One of the many members of GEN and one of the best known and successful ecovillage is Auroville (City of Dawn) in India founded in 1968 by Mirra Alfassa. “Auroville wants to be a universal town where men and women of all countries are able to live in peace and progressive harmony, above all creeds, all politics and all nationalities. The purpose of Auroville is to realize human unity.”(Mirra Alfassa, 1968). It self-declared as “an ideal town-slip devoted to an experiment in human unity”. It’s first priority was to create dams and dikes to stop the run-off of monsoon floods and to plant trees and currently this has been achieved with more than 2 million trees being planted, water management programs being implemented and the local ecosystems being restored to back to health.
The city was built from scratch creating the originally dessert area, into a green lively area by planting trees and other plant species that could survive in those conditions. The town was then planned for a population of 50.000 people. “It was an experiment for us because land is limited, resources are limited and we wanted to see how people could live together in a healthy, happy, inspiring quality of life.” (Auroville resident, 2012). They have organic agriculture, renewable energy, water management and less impactful building materials, as well as a seed bank that grows a variety of vegetables of species that can be grown in their climate, which are then distributed for free in India to organic farmers, NGOs and government institutions. One of their aims was also to replace kerosene lamps with solar lanterns, as the kersone lamps give health problems and 86 million households in India still use it,. This would bring a new product to the market, better and more affordable than kerosene lamps. “Auroville has become an important resource for communities both within its own bioregion and on the sub-continent as a whole.” (Jonathan Dawson, 2006).
Another ecovillage is Mbau and Faonne in Senegal. Their process of how and why they became an ecovillage is different from Auroville, as they saw themselves in a more desperate situation to save their culture and values rather than making the region sustainable and beneficial for others. What characterizes Mbau and Faoune is its mangrove forests that live in salt water which is effective as a saline filter as it leaves the land behind free from salt which is then used to grow rice.
In 1980 Mbau and Faoune went through a terrible drought that hit the Sahelian region and the mangroves came under threat, also because there was a sudden increase in human numbers which began to threaten the ability of the trees to self-regenerate. Mbau and Faoune is an example of a region that was pressured by the colonial power and capitalism which made it become a mass producer of peanut crops. It also found itself under cultural assault as the media published images and messages creating a false image and glamourizing western, modern, urban life-styles and attacking their own traditional values.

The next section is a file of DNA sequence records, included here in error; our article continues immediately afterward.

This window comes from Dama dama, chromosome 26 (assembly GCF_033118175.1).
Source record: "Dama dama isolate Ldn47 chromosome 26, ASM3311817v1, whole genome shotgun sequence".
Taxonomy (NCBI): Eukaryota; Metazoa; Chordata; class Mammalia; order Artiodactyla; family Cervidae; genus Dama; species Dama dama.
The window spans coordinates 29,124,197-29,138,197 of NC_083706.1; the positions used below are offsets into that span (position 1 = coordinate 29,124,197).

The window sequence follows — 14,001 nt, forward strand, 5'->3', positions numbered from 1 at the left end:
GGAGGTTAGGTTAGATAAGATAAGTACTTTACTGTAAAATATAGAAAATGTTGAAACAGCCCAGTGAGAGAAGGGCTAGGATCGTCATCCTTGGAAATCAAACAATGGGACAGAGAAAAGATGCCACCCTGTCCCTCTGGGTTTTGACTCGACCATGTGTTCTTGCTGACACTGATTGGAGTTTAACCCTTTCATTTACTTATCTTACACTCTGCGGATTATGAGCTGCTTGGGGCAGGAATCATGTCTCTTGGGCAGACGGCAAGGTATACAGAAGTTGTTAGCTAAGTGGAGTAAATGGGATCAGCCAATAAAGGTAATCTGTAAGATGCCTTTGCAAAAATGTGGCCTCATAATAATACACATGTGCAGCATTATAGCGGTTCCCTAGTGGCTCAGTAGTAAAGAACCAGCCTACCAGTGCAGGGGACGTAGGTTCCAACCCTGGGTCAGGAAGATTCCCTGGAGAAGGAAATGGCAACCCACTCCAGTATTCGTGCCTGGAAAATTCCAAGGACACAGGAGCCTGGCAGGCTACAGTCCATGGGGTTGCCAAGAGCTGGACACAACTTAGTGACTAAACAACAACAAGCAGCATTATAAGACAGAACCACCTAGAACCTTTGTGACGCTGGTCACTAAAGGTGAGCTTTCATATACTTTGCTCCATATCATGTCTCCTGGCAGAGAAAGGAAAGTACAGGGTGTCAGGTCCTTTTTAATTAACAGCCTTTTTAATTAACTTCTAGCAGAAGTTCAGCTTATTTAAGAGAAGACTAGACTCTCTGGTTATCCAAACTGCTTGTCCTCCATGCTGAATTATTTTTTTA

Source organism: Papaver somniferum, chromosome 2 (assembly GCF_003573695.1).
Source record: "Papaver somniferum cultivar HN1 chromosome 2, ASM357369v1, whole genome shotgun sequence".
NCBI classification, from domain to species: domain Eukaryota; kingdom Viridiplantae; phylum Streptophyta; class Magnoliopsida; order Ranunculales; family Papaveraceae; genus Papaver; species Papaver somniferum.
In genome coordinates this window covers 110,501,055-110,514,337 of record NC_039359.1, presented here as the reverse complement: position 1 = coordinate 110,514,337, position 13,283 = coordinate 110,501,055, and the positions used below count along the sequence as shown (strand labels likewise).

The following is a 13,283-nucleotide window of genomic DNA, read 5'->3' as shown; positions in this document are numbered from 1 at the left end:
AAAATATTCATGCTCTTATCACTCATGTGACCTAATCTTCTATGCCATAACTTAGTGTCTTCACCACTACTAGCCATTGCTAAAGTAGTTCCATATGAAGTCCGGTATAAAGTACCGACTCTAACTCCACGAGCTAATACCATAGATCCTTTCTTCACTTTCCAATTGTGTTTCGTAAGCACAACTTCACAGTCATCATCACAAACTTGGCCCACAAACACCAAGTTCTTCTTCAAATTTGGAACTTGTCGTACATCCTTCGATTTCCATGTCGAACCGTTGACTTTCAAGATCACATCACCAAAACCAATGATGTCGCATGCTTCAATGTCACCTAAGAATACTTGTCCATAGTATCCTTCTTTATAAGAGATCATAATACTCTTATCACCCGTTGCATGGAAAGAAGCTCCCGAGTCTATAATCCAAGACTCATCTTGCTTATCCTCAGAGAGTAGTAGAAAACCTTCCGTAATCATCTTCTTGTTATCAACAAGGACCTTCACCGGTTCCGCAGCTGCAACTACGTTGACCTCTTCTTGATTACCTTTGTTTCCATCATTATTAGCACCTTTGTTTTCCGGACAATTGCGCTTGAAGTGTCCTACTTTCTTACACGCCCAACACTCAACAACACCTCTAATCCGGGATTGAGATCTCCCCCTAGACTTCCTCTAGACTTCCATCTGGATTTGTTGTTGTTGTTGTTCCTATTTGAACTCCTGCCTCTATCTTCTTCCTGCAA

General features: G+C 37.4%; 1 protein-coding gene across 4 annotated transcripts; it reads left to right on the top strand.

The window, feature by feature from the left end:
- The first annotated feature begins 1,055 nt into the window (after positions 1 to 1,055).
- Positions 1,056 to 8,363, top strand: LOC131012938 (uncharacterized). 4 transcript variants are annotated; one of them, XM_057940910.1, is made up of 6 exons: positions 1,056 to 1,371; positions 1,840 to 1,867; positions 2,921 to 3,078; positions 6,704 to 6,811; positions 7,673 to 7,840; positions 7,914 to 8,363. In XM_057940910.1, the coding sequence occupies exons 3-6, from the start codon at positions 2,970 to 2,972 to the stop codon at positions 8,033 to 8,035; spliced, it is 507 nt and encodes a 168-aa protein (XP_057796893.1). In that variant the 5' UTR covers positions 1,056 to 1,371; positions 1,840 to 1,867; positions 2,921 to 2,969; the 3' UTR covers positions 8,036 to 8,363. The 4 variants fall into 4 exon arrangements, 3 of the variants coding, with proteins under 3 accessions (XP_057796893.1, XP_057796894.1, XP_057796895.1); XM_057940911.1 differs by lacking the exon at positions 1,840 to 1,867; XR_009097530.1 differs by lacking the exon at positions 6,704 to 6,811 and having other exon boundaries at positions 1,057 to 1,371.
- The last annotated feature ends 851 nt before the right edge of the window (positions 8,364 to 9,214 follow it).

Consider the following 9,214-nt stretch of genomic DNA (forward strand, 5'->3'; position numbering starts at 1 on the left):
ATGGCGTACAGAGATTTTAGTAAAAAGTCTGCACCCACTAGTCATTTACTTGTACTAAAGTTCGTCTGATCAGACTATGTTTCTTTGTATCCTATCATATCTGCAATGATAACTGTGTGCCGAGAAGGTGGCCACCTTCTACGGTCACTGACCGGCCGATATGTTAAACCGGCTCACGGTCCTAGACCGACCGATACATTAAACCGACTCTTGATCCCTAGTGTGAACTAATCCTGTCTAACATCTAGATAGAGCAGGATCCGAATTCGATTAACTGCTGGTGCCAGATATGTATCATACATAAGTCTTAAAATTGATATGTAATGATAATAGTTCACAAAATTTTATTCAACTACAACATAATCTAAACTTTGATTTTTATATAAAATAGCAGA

As a consequence of this ecological and economical crisis and cultural loss, the people left for the cities. The citizens were then determined to get control back over the future of their communities which led to the application to become an ecovillage and going through a process of accreditation with members of GEN Senegal. Recognizing the importance of the cultural dimensions of sustainability, the community decided to make an effort on preserving, celebrating and sharing their indigenous values, beliefs and customs.
Ecovillages overall have 5 main attributes according to Jonathan Dawson, a sustainable educator and the former President of the Global Ecovillage Network. The first one is the primacy of community, meaning that an ecovillage is a response to the alienation of the modern life and people want a reconnection with others in a meaningful community. In an indigenous context such as Senegal, there is a desire to preserve traditional values and ways of life that are disappearing because of forces of modernity. The second attribute is citizens’ initiatives which rely on the resources and vision of community members themselves that results from a dissatisfaction with alienation from the government. The third attribute is getting back control over their own resources. In countries of the South, the struggle for control over resources between communities and corporations are more obvious, for example water is diverted away from small-scale farms and given to monoculture plantations. The forth attribute is the strong shared values. There is a shared commitment to global justice, ecological restoration, rebuilding community and service to others. This is sometimes referred to in terms of ‘spirituality’. The fifth attribute is the centres of research and training an ecovillage has to develop new ideas, technologies and models that are then shared globally.